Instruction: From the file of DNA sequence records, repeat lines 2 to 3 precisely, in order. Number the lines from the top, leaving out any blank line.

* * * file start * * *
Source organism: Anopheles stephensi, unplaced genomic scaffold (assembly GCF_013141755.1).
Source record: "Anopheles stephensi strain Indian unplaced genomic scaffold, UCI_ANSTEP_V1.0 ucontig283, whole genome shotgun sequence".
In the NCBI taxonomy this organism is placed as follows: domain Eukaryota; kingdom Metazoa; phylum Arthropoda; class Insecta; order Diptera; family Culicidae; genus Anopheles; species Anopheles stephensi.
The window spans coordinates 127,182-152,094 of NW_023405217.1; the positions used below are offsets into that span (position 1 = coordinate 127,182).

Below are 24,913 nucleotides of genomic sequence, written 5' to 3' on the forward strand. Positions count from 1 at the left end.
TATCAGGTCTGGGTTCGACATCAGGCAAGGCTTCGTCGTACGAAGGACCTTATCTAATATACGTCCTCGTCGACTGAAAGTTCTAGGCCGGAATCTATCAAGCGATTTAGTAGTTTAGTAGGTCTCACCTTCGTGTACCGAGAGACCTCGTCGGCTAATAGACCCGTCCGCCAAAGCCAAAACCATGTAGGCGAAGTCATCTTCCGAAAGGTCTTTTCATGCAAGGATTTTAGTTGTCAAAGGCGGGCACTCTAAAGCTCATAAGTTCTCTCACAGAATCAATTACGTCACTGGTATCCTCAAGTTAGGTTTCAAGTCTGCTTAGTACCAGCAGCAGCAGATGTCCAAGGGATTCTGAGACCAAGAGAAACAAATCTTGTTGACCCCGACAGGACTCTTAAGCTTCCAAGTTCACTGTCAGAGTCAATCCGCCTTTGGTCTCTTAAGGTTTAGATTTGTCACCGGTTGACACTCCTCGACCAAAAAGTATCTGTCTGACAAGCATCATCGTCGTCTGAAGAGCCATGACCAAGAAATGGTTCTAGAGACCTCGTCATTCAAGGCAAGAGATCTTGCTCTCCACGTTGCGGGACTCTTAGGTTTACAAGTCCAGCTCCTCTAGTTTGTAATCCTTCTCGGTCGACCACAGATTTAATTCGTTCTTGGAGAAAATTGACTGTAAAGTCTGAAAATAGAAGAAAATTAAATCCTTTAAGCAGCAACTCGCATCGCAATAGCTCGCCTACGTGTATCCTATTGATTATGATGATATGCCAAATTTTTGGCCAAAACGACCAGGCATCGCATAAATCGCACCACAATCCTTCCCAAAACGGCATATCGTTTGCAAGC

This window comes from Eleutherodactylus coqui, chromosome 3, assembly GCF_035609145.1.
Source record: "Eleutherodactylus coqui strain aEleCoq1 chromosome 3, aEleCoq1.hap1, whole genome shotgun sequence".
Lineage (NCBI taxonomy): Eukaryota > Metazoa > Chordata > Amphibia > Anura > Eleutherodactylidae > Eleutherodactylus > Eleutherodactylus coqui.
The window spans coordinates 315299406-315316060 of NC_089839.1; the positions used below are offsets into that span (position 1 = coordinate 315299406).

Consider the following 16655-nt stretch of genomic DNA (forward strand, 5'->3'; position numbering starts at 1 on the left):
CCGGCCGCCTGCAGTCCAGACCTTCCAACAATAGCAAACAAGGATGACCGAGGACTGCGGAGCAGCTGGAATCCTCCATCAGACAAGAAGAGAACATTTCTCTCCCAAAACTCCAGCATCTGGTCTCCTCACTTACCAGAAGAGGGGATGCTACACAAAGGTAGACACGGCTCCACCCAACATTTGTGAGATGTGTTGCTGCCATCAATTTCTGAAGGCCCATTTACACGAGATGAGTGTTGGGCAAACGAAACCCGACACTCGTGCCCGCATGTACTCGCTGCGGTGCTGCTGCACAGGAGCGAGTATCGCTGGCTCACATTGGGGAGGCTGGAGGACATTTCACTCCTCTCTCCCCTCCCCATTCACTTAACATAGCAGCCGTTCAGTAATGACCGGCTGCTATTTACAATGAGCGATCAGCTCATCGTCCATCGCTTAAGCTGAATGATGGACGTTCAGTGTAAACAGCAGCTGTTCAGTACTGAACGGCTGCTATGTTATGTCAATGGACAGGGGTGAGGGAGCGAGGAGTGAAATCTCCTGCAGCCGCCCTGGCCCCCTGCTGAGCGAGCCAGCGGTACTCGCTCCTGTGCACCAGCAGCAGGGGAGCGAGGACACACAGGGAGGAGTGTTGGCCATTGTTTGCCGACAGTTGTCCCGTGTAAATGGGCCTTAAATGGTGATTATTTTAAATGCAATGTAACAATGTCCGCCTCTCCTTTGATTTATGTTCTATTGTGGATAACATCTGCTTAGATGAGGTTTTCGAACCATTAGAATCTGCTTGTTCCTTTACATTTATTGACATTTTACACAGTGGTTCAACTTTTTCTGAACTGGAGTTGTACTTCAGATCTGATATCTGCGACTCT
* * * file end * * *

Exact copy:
Source record: "Anopheles stephensi strain Indian unplaced genomic scaffold, UCI_ANSTEP_V1.0 ucontig283, whole genome shotgun sequence".
In the NCBI taxonomy this organism is placed as follows: domain Eukaryota; kingdom Metazoa; phylum Arthropoda; class Insecta; order Diptera; family Culicidae; genus Anopheles; species Anopheles stephensi.